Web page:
Copy propagation changes GFP to be repressed by rather than activated by , then dead code elimination removes first and then the regulatory region where was formerly produced.

In summary, by assigning genetic regulatory network motifs to Proto operators, we can automatically transform a Proto dataflow computation into an abstract genetic regulatory network, and the resulting genetic regulatory network can then be optimized using adapted forms of standard code optimization techniques. As we have shown in [26], the Proto language can be used to express more sophisticated programming constructs than the ones described in this section (e.g. multicellular spatial operations), and our compilation techniques can be applied to these as well.


To evaluate the behavior of our compiler, we tested it against a set of example programs and validated the behavior of each program in simulation. We analyzed the genetic regulatory networks generated by the compiler, both optimized and unoptimized, to determine improvements due to optimizations.

We examine four example programs, three simple and one complex (logic truth tables shown in Tables 1, 2, 3 and 4). The example programs are:

  • The single-NOT example used above: (green (not (aTc))).
  • The three-gate example from Figure 1: (green (and (not (IPTG)) (not (aTc)))).
  • A cascade of four NOT operations: (green (not (not (not (not (aTc)))))).
  • A two-bit digital adder, which is a digital computation that takes as input two 2-bit numbers and outputs three bits–the sum of the inputs modulo four, and a carry bit if the sum is four or greater. The code for this program is shown in Figure 10.
Figure 10. Proto code for a two-bit adder, showing operators in color.

Inputs are purple, logic operators are red, functions are blue-green, and outputs are in their corresponding color.

The two-bit adder, while not necessarily practical in a biological setting, is an example of a moderate scale program complex enough such that designing an optimized genetic regulatory network that implements this function presents a considerable challenge to a human. Figure 11 shows the Proto dataflow computation that the compiler produces for the 2-bit adder program, as well as the final optimized genetic regulatory network that the compiler generates. The resulting network is of significant scale and entangled complexity. But more interestingly, although a one-to-one mapping between Proto operations and regulatory proteins is used to generate the initial gene network, the internal logic of the optimized gene network is often inverted relative to the original dataflow network.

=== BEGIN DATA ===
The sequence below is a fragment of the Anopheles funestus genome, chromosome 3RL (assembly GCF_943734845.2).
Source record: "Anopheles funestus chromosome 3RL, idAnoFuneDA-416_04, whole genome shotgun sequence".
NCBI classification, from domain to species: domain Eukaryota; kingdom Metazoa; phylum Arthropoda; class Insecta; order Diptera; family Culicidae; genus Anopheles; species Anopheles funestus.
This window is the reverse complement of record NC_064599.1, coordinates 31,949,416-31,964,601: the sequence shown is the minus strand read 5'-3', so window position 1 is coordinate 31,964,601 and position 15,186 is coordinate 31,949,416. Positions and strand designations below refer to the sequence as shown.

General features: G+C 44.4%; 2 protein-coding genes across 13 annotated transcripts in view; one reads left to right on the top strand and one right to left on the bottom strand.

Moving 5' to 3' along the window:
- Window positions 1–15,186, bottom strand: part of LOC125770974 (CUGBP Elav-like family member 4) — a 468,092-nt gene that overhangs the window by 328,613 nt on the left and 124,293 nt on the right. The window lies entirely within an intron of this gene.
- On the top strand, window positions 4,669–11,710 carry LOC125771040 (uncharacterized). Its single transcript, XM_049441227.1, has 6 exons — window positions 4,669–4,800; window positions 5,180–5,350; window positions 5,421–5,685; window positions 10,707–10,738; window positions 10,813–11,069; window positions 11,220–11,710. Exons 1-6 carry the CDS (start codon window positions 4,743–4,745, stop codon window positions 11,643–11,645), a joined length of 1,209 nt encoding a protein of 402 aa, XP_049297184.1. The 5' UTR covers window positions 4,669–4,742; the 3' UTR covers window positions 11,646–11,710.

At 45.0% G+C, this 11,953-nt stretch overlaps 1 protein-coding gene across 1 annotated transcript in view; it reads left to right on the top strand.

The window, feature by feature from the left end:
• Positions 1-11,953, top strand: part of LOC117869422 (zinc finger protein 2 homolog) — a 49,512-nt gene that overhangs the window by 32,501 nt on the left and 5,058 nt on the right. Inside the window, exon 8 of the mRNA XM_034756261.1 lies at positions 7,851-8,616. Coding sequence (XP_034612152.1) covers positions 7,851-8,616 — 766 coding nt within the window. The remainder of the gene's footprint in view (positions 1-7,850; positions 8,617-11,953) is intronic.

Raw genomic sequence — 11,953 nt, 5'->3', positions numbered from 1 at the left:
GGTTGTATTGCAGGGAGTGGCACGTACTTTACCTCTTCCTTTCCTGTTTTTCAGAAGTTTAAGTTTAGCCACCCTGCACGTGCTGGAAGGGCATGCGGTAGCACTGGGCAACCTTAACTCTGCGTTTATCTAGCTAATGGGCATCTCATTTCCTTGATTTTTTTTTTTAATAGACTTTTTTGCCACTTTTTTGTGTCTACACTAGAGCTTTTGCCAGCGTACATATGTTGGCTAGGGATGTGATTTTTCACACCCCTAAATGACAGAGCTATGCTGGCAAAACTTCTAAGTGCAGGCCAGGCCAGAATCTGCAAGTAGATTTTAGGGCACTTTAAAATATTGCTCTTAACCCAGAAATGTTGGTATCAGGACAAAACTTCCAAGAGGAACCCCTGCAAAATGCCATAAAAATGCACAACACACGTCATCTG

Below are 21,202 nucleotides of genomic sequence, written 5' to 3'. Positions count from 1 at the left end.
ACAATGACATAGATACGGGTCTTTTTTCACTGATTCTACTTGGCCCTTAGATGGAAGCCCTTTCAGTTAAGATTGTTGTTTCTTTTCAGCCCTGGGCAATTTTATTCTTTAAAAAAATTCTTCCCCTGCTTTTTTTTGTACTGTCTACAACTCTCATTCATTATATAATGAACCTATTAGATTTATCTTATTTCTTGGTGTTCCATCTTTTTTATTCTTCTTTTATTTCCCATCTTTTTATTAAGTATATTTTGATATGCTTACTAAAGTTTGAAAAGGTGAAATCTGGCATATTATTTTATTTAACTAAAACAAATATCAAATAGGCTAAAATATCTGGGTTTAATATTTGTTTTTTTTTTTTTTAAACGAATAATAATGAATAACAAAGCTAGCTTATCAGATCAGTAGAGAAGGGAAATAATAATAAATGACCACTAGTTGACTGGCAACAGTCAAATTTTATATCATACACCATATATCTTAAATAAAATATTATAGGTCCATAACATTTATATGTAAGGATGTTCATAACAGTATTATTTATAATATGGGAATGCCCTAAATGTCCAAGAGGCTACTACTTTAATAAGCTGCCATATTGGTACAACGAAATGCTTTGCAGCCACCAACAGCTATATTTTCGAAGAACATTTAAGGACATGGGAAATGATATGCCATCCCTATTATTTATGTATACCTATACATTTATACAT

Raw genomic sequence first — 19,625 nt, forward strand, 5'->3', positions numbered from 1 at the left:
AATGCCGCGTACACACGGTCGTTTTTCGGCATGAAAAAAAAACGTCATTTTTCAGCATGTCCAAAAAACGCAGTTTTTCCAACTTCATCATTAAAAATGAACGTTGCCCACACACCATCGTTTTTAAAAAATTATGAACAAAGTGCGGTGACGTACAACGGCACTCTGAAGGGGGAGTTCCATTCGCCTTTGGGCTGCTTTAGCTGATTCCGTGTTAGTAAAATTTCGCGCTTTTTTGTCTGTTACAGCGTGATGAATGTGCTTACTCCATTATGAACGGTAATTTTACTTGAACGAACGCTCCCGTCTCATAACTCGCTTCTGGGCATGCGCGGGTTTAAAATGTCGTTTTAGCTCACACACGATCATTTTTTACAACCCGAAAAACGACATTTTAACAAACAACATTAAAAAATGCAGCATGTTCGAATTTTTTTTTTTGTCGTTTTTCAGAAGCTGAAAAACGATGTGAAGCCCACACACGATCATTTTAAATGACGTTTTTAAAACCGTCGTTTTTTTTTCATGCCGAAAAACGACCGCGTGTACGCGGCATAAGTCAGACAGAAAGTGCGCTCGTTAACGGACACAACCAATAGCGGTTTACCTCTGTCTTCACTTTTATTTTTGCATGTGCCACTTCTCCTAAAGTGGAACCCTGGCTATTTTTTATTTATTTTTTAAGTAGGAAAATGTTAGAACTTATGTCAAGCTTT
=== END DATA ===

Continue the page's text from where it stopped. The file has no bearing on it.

Figure 11. Large-scale example of Proto motif-based compilation: (a) a two-bit adder program, interpreted into a Proto computation and (b) transformed into an optimized genetic regulatory network (GRN) which is approximately half the size of the original network.

The image is color coded to distinguish crossing edges; small-molecule binding reactions are elided. Note that although in this case the initial gene network has a one-to-one mapping between Proto operations and regulatory proteins, the final implementation logic is largely but not entirely inverted.

Given an optimized genetic regulatory network, the next task is to generate a simulation that can be used for validation. For this purpose, for each of the internal regulatory units in the network we use a single set of parameters that produce digital behavior with the same input and output range. Parameters for these parts are based on our earlier experimental results with synthetic gene networks [9], [40] with minor adjustments that are realistic given our experimental experience and that of others with modulating input/output characteristics of synthetic biological devices (e.g. [9], [31], [37], [41], [43]). We adapt the parameters from Section 0 to produce a device that can satisfy the I/O requirements such that the Hill coefficient and for activators is set to be the same as for repressors, for activators is changed from 10 nM to 100 nM and for repressors is changed from 100 nM to 25 nM, and is changed from 0.1 nM/minutes to be 0.04 nM/minute. Each of these new values is well within the envelope of feasibility, and most represent rather minor changes.